Mets players discuss new post-season equipment

NEW YORK – Francisco Lindor will make it 341 million dollars During his career in the New York Mets. he is donated 1 million for the construction of the school building. He has donated thousands to Disaster relief efforts. He has more brightly colored gloves and boxes of cleats stacked near his locker than some players use in their entire careers. He seems to have the means to equip himself as he pleases.

In keeping with the smiling, upbeat demeanor he’s known for, Lindor shrugged off the idea that the Mets were under extra pressure to win the first-round series against the San Diego Padres after narrowly losing the Eastern National League title to the Atlanta Braves. , costing the team goodbye. In fact, he said, just being here in the post-season has been a blessing. Many of his friends in other teams are heading home. They are going there without new hoodies.

‘I should wear a hat and a bonnet with Postseason’ said Lindor. “It feels so good to go to a club and smell the new equipment you get.”

At first, Lindor seemed to offer the classic “stop and smell the rose” feeling. The gear wasn’t the target, one might assume. The point was that not everyone understands it, so whoever does should appreciate it. But as the press conference went on, it became clear that Lindor was not using the metaphor.

For example, when asked what he hopes his fellow non-qualifiers will appreciate about the experience, Lindor didn’t hesitate.

“Well, it starts with getting new equipment,” Lindor said. “Going into the club and seeing everything new, it starts with that. Then once you’re out on the field and you’re running around and you’re out there at 6:40 and it’s probably a packed house and everyone is in their new clothes, it’s an amazing experience.”

A Mets spokesperson said no one in the organization asked Lindor to talk about the new playoff gear, which includes a new set of hats with post-season patches, jerseys with post-season patches, and blue and orange jerseys that read “October’s Rise.”

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Several of his teammates wore those jerseys during their short practice on the field on Thursday. Mets general manager Billy Ebler wore a bright blue hoodie with his light jeans and Nikes. Catcher James McCann made a bold move by wearing an after-season version of the hat that goes with his cherished black Mets shirts.

Before defensive player Brandon Nemo gave his on-camera interview with MLB Network, he sped inside the club to transform from a Daniel Vogelbach shirt to one of the “October Rise” versions.

“I try not to do things differently than I do during the regular season,” said Nemo, noting that Vogelbach’s shirt fits him well and always feels like the right choice for regular season batting practice. “But I thought it was important for the interview to wear a comma shirt.”

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Nemo said he still has equipment from the Mets to the wild card game in 2016, but no one wants to see a six-year-old playoff man around the club when the team hasn’t returned since.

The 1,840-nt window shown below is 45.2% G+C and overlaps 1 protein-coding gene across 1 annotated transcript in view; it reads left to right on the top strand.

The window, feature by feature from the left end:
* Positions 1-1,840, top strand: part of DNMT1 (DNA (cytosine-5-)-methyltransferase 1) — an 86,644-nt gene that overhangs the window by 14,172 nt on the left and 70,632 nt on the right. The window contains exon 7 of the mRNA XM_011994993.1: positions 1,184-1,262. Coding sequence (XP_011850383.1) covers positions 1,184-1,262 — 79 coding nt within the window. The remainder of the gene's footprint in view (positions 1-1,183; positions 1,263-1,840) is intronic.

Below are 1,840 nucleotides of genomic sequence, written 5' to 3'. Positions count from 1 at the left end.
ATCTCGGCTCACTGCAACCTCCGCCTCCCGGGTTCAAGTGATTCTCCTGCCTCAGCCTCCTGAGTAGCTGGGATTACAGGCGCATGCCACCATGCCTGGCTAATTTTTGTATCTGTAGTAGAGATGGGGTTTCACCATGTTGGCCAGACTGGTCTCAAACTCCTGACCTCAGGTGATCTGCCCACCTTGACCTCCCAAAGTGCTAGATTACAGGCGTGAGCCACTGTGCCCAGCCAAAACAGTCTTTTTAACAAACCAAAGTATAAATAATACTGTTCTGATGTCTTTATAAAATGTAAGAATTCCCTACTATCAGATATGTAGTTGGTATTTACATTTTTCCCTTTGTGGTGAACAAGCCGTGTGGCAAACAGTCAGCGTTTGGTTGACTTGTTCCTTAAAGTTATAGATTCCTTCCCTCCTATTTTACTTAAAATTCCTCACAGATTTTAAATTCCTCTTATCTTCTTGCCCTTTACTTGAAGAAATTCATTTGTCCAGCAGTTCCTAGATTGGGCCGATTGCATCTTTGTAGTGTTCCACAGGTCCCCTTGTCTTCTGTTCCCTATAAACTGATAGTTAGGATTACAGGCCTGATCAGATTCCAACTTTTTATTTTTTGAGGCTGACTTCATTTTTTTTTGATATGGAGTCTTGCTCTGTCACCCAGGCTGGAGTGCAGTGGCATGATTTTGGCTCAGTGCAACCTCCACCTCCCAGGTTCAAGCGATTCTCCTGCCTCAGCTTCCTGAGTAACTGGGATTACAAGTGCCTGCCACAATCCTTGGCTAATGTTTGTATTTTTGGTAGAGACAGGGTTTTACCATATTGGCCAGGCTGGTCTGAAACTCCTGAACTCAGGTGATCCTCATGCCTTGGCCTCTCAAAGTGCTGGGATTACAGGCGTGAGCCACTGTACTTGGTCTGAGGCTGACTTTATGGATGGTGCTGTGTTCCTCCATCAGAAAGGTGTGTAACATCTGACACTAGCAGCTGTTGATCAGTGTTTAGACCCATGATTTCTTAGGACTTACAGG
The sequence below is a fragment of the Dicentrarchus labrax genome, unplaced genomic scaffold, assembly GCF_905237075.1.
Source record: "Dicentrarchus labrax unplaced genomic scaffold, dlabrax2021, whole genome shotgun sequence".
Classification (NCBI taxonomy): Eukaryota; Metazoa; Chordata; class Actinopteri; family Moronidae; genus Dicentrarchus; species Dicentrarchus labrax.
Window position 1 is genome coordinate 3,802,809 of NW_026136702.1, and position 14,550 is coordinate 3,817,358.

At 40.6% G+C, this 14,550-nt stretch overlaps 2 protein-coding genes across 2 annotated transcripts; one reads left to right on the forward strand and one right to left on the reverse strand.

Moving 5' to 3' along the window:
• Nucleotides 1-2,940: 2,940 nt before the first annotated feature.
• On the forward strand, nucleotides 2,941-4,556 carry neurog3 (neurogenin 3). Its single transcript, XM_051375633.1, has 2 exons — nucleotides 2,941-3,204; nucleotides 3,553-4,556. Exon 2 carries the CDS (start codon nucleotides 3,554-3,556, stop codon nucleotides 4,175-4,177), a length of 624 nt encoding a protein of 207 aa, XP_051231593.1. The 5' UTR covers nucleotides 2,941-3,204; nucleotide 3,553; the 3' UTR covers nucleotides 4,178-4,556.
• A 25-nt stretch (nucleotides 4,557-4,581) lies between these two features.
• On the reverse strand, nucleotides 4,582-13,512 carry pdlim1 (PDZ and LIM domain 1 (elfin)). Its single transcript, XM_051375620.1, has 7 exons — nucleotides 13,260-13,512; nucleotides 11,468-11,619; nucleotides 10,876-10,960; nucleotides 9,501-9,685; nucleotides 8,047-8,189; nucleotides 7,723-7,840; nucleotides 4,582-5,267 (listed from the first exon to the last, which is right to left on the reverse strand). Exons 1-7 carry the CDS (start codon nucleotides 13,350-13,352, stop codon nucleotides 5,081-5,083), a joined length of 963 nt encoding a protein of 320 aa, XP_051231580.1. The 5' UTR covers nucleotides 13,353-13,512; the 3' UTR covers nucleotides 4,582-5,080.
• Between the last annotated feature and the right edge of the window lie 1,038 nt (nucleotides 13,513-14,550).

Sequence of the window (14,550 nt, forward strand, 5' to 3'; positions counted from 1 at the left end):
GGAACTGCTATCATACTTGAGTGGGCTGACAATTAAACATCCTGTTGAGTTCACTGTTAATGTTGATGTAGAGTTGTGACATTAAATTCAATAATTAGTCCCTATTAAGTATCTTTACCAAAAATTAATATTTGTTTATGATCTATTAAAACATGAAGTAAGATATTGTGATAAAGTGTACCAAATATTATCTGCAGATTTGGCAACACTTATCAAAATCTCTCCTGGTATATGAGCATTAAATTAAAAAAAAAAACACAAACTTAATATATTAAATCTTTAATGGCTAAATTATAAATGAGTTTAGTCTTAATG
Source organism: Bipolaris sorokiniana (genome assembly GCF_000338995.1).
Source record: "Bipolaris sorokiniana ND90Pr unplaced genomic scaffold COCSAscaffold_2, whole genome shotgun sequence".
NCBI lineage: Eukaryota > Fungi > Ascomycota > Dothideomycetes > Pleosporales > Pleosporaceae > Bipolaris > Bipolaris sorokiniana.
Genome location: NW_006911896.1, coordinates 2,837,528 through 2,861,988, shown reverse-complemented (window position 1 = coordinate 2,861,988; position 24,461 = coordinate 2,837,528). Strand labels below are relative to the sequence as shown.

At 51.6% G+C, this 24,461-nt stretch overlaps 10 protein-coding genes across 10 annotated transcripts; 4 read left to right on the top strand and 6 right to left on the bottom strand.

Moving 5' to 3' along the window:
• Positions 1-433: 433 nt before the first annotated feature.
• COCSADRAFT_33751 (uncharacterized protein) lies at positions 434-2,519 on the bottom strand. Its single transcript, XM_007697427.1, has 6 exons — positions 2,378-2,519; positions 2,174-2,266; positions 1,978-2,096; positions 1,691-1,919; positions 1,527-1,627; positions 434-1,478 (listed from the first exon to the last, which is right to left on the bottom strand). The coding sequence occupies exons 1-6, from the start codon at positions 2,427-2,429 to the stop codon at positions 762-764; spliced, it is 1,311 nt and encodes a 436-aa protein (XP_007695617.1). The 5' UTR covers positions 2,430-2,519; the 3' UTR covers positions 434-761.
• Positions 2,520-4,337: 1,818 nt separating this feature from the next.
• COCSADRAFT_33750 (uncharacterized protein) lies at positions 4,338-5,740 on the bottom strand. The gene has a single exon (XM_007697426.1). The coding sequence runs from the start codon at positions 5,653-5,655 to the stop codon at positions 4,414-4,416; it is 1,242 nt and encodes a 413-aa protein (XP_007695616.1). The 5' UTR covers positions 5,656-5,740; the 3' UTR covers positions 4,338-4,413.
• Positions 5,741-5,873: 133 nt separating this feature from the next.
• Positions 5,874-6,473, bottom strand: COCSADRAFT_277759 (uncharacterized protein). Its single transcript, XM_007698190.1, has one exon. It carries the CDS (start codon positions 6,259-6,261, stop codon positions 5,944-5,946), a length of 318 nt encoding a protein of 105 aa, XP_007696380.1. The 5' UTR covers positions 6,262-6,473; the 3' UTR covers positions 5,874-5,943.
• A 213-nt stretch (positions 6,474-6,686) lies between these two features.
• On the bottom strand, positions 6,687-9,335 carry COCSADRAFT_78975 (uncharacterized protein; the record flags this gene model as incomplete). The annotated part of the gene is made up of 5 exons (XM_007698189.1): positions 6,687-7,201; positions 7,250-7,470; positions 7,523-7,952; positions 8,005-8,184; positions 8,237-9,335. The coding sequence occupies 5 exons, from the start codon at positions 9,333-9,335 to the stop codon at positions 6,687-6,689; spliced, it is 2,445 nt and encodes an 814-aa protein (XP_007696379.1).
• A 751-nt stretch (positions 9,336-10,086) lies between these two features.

“It’s literally just sitting in my closet as a reminder that I was there,” Nemo said. “Other than that, he doesn’t get out much.”

This 2016 sweatshirt had a short shelf life. The Mets lost the wild card game to the San Francisco Giants.

But Lindor has previously made the playoffs four times, all with the Cleveland Guardians. He had to wear one of those playoff hats all the way to the one year world championships. He wasn’t exactly denied the opportunity to wear Major League Baseball’s heavily marketed game uniform. How, after all that, is he still so excited about it?

“I am a human being,” Lindor said. “When you get something new and cool, you feel good! And you work all season, you go to the stadium and you have a hoodie like that, you have a hat with a new patch, a shirt with a new patch, a new shirt, it feels good. Some guys get new shoes, New batting gloves – I’m a kid. I love those moments. You can’t forget where we all came from. We can’t forget how blessed we are in life.”

“Spring training is great because you get great things,” Lindor added. “But this is the best time of the year.”

As he said all of that, Lindor had something between a genuine smile and a gentle smile on his face. He never seemed completely serious, but he wasn’t joking either.

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But Pete Alonso, who was sitting next to him during that press conference, was always serious – Persistently, so excited that he strains naivety. And when Lindor finished talking about the equipment, Alonso pulled his microphone close because he had something to say. If it was all a joke, it was lost on him. Baseball is no joke for Pete Alonso. Not even the bright blue hoods.

“Yes, that’s a regular Mets hoodie, but it says postseason on it,” said Alonso, his face straight, in a stern voice. “To be able to earn that Posteason patch that says Posteason or whatever you have, to earn the Posteason patch on your hat, it’s sick.”

“Part of it is it’s great getting new things,” Alonso explained. “But to be a part of something you’ve earned, even though it’s as simple as getting a post-season patch or something else, we earn that.”

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